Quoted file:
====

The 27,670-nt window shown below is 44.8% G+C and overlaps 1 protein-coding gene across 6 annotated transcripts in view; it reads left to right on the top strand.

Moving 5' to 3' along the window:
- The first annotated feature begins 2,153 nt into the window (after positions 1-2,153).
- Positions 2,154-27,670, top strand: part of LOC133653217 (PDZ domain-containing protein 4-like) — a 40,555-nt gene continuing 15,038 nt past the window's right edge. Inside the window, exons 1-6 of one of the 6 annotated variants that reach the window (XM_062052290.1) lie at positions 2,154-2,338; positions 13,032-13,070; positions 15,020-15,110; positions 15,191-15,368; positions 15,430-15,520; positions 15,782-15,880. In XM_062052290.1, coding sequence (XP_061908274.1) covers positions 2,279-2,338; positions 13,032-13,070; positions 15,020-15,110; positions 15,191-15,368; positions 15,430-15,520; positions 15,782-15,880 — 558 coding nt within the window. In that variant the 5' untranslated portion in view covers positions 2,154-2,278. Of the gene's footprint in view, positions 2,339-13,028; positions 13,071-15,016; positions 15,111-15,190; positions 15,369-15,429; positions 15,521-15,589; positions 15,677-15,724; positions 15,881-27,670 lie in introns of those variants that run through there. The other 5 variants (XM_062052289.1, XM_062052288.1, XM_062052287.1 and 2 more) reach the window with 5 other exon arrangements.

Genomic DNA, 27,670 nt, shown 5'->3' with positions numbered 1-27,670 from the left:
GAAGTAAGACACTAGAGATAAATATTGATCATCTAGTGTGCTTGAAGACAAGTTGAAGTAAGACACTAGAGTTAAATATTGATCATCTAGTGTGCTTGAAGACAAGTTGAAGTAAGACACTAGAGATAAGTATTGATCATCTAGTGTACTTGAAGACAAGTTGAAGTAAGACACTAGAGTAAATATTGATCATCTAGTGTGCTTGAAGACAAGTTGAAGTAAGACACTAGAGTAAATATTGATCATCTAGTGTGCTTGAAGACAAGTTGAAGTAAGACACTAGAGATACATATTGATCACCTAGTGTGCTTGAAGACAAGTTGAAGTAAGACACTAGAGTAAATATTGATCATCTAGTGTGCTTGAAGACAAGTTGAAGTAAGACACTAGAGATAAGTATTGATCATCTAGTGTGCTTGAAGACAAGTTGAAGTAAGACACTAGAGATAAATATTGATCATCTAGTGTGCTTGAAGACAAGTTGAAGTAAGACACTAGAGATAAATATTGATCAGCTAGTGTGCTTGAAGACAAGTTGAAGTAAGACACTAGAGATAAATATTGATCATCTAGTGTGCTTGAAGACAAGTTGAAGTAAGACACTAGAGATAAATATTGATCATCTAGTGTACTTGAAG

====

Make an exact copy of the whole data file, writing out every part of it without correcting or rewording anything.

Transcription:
The 27,670-nt window shown below is 44.8% G+C and overlaps 1 protein-coding gene across 6 annotated transcripts in view; it reads left to right on the top strand.

Moving 5' to 3' along the window:
- The first annotated feature begins 2,153 nt into the window (after positions 1-2,153).
- Positions 2,154-27,670, top strand: part of LOC133653217 (PDZ domain-containing protein 4-like) — a 40,555-nt gene continuing 15,038 nt past the window's right edge. Inside the window, exons 1-6 of one of the 6 annotated variants that reach the window (XM_062052290.1) lie at positions 2,154-2,338; positions 13,032-13,070; positions 15,020-15,110; positions 15,191-15,368; positions 15,430-15,520; positions 15,782-15,880. In XM_062052290.1, coding sequence (XP_061908274.1) covers positions 2,279-2,338; positions 13,032-13,070; positions 15,020-15,110; positions 15,191-15,368; positions 15,430-15,520; positions 15,782-15,880 — 558 coding nt within the window. In that variant the 5' untranslated portion in view covers positions 2,154-2,278. Of the gene's footprint in view, positions 2,339-13,028; positions 13,071-15,016; positions 15,111-15,190; positions 15,369-15,429; positions 15,521-15,589; positions 15,677-15,724; positions 15,881-27,670 lie in introns of those variants that run through there. The other 5 variants (XM_062052289.1, XM_062052288.1, XM_062052287.1 and 2 more) reach the window with 5 other exon arrangements.

Genomic DNA, 27,670 nt, shown 5'->3' with positions numbered 1-27,670 from the left:
GAAGTAAGACACTAGAGATAAATATTGATCATCTAGTGTGCTTGAAGACAAGTTGAAGTAAGACACTAGAGTTAAATATTGATCATCTAGTGTGCTTGAAGACAAGTTGAAGTAAGACACTAGAGATAAGTATTGATCATCTAGTGTACTTGAAGACAAGTTGAAGTAAGACACTAGAGTAAATATTGATCATCTAGTGTGCTTGAAGACAAGTTGAAGTAAGACACTAGAGTAAATATTGATCATCTAGTGTGCTTGAAGACAAGTTGAAGTAAGACACTAGAGATACATATTGATCACCTAGTGTGCTTGAAGACAAGTTGAAGTAAGACACTAGAGTAAATATTGATCATCTAGTGTGCTTGAAGACAAGTTGAAGTAAGACACTAGAGATAAGTATTGATCATCTAGTGTGCTTGAAGACAAGTTGAAGTAAGACACTAGAGATAAATATTGATCATCTAGTGTGCTTGAAGACAAGTTGAAGTAAGACACTAGAGATAAATATTGATCAGCTAGTGTGCTTGAAGACAAGTTGAAGTAAGACACTAGAGATAAATATTGATCATCTAGTGTGCTTGAAGACAAGTTGAAGTAAGACACTAGAGATAAATATTGATCATCTAGTGTACTTGAAG